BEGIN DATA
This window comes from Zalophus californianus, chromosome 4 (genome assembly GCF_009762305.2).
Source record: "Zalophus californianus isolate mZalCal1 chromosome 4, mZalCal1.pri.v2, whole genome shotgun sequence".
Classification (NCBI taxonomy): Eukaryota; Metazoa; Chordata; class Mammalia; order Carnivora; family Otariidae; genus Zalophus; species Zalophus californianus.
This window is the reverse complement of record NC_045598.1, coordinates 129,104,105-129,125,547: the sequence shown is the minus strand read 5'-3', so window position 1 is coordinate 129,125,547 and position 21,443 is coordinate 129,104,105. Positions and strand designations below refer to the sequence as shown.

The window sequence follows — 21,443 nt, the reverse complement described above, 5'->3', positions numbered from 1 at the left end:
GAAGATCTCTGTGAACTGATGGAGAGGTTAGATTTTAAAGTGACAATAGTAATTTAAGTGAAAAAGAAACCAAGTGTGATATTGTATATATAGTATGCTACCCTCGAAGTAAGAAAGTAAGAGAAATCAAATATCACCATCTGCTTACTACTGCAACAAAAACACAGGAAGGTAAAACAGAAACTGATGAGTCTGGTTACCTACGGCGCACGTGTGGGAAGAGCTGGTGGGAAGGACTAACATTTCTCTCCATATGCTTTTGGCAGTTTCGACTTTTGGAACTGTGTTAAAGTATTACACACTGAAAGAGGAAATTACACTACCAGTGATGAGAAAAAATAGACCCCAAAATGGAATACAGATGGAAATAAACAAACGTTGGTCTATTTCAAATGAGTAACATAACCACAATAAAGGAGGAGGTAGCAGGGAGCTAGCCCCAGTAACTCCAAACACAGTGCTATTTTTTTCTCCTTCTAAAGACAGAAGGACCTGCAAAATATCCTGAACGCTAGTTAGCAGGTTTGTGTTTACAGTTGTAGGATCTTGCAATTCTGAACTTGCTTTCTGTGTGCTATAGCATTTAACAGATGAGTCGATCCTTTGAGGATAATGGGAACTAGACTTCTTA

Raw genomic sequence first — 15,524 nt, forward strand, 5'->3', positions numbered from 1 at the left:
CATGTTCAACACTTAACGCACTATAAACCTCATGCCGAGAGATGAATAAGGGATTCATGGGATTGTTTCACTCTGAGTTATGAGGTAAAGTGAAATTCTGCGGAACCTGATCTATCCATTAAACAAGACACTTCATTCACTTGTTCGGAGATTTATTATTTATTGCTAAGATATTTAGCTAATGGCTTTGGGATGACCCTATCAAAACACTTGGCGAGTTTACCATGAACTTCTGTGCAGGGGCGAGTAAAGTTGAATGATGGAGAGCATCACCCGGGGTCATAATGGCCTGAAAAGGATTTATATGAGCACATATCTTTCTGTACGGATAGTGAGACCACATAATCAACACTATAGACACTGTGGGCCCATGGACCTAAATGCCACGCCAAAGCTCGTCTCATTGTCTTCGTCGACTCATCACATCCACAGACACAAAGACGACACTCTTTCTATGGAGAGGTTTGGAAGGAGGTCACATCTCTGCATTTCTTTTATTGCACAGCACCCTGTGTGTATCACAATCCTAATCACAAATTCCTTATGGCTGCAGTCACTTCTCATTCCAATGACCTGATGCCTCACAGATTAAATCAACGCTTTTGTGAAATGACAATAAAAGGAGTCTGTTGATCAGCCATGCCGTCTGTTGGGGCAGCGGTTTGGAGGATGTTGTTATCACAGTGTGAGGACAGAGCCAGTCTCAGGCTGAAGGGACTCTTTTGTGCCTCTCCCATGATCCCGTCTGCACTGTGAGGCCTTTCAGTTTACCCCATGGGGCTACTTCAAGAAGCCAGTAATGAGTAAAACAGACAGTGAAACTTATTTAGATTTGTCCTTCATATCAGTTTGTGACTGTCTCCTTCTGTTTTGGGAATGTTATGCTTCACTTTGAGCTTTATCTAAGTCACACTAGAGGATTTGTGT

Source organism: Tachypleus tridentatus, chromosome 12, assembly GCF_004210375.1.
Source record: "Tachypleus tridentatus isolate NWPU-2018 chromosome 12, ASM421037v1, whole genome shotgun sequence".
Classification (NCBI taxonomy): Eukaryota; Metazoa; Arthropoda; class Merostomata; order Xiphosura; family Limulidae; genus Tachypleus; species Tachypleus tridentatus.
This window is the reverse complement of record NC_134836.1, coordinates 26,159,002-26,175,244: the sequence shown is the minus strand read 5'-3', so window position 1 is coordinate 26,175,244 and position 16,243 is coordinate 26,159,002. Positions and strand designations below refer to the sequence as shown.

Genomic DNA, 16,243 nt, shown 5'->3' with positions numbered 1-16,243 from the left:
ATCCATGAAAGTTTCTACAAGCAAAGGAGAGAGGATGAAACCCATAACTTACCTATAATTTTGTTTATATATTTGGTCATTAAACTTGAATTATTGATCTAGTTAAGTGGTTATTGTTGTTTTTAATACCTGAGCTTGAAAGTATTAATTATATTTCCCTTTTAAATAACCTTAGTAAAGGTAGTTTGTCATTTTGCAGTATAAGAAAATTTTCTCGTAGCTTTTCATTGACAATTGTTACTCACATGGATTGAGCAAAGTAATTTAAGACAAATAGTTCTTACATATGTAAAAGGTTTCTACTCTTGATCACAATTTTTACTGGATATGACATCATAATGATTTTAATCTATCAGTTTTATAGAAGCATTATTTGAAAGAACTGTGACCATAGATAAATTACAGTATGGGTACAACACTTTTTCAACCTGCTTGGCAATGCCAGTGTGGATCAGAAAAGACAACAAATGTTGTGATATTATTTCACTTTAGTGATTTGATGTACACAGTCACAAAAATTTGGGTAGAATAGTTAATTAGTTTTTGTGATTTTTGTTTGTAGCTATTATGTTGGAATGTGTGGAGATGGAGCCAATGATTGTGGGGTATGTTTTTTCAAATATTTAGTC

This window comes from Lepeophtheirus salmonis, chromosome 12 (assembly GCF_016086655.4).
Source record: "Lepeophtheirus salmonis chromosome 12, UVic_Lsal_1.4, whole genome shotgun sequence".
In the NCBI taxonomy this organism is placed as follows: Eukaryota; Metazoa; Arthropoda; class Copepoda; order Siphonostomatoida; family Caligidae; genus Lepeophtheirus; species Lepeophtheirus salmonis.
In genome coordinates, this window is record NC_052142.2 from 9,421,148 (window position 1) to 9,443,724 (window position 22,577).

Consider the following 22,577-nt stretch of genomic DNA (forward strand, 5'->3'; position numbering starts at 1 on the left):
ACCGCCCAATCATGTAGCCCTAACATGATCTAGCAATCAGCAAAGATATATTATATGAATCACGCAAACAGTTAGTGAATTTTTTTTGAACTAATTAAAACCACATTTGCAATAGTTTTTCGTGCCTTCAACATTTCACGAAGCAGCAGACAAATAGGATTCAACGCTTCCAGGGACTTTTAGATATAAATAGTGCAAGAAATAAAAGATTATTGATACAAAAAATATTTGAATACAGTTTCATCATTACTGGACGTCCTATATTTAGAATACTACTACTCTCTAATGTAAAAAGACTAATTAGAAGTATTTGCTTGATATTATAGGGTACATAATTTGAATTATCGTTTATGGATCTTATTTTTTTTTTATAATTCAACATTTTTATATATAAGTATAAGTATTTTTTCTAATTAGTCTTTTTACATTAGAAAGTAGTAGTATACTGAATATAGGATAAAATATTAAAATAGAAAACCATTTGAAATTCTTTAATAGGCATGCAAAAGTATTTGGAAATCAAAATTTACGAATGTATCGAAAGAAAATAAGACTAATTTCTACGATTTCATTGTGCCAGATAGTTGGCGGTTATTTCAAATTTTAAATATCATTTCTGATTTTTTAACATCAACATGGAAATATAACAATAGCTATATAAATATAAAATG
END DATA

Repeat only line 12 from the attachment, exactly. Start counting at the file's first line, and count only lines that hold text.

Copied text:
This window is the reverse complement of record NC_134836.1, coordinates 26,159,002-26,175,244: the sequence shown is the minus strand read 5'-3', so window position 1 is coordinate 26,175,244 and position 16,243 is coordinate 26,159,002. Positions and strand designations below refer to the sequence as shown.